The government has licensed 302 recruitment companies to secure jobs for Kenyans abroad.
The new registrations surpassed the yearly target of 240 agencies due to a surge in demand for migrant workers abroad, according to Labor Cabinet Secretary Simon Chelugui.
The cleared companies were subjected to thorough vetting based on Kenya’s new regulations on labor export.
The high rate of unemployment makes Kenya one of the largest labor exporters, hence the high number of recruitment agencies in the country.
Reports of abuse and mistreatment of migrant workers abroad prompted the government to ban hiring agencies from sending Kenyans to work as domestic staff in the Middle Eastern countries of Saudi Arabia, Kuwait, Jordan, and Lebanon, which are notorious for the Kafala system.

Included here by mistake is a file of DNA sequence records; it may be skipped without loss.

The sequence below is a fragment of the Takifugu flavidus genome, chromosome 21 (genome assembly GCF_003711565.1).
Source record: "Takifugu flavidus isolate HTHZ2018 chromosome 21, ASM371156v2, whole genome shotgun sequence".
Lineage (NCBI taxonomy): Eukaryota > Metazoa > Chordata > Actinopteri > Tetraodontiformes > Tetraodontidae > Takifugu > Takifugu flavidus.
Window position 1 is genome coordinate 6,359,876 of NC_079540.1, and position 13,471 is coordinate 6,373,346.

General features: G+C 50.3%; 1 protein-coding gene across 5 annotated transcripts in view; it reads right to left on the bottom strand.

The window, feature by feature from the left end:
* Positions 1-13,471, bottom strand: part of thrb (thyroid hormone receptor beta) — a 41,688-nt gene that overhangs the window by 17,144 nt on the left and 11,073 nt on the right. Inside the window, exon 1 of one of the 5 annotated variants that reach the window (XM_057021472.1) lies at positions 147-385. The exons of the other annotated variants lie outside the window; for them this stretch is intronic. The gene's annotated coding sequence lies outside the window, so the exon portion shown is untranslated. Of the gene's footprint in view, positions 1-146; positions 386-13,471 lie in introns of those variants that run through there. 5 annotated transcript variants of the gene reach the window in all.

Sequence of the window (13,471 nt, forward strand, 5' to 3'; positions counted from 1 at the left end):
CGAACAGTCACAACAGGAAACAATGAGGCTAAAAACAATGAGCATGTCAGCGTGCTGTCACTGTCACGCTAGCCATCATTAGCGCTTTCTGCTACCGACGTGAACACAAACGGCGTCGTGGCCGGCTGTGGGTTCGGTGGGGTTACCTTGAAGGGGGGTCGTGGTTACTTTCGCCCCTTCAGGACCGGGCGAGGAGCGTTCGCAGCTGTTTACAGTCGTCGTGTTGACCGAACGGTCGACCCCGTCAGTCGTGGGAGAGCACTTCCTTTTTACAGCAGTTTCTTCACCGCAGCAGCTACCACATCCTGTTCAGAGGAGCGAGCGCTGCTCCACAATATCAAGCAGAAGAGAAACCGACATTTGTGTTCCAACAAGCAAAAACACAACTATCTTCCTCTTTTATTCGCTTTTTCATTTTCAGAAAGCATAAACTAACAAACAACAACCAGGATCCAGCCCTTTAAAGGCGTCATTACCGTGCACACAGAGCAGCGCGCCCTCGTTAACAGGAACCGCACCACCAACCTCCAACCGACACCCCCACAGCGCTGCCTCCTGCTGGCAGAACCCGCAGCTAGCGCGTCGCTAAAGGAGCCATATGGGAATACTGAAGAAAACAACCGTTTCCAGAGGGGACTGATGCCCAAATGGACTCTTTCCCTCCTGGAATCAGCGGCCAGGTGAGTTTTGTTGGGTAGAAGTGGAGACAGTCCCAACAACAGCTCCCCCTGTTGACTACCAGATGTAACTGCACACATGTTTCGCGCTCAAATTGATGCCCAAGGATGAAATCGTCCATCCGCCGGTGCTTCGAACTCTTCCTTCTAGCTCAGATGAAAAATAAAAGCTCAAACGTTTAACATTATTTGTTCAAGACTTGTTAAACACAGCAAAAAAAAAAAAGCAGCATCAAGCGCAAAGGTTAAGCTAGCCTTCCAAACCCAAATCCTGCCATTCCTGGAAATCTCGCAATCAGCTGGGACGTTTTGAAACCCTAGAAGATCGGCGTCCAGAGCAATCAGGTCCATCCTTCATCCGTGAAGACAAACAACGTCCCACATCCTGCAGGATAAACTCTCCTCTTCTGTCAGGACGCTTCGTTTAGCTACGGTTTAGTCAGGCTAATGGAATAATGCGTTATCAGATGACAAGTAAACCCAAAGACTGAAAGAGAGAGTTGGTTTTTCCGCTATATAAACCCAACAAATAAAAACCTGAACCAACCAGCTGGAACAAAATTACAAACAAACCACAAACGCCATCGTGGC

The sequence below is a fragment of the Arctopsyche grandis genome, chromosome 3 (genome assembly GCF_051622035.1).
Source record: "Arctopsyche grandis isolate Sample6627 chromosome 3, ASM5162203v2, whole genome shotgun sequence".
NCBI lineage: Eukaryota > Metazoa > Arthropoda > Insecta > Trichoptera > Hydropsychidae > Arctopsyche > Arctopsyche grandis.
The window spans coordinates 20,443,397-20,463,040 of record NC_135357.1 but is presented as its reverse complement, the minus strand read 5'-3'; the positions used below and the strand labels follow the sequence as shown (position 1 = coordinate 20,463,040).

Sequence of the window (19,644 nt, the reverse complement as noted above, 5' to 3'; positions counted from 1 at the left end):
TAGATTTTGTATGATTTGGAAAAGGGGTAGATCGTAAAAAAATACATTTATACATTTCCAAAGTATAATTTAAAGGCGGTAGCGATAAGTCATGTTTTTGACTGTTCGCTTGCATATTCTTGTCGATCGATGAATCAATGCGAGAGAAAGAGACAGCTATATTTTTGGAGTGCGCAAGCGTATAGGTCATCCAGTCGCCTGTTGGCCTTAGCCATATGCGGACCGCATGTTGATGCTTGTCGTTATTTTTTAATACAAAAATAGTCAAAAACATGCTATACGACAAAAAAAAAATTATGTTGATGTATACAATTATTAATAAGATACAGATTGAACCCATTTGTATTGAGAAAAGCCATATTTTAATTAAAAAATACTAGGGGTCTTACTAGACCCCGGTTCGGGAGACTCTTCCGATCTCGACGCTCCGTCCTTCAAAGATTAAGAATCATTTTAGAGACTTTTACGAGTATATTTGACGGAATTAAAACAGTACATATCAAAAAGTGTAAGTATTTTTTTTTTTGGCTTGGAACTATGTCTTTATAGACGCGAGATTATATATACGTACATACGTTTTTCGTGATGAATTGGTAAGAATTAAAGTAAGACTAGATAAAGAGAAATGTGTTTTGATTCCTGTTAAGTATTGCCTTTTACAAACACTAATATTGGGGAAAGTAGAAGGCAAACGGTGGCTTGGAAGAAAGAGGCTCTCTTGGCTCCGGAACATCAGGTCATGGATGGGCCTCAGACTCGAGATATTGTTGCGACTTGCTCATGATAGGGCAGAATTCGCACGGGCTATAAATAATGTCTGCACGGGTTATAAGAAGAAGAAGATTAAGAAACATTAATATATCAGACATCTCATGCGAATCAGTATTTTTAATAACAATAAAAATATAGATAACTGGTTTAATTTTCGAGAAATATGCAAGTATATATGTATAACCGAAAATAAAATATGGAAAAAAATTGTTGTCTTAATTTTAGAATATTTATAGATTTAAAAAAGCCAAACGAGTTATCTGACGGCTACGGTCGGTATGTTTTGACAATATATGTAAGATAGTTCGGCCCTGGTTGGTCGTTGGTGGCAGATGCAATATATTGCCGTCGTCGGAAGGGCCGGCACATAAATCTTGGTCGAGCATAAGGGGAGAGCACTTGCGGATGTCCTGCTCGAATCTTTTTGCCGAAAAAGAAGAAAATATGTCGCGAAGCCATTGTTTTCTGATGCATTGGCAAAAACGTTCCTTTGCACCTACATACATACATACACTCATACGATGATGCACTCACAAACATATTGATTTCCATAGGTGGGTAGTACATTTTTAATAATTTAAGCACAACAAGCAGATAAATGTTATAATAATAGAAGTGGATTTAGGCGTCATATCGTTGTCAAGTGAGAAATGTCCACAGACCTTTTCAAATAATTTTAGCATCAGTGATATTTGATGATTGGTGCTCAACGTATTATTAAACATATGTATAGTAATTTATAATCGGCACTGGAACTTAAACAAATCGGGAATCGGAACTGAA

Permits of more than 900 recruitment companies were revoked in 2014 and a task force was established to review the management of foreign employment.
The task force recommended that departing migrant workers be subjected to compulsory pre-departure training offered by an inter-ministerial vetting committee and contracts verification before leaving the country.
This was part of the efforts to protect domestic and low skilled cadres from human rights abuse and job fraud.
While the government seeks to protect its migrant workers abroad, it also hopes to increase earnings from diaspora remittance.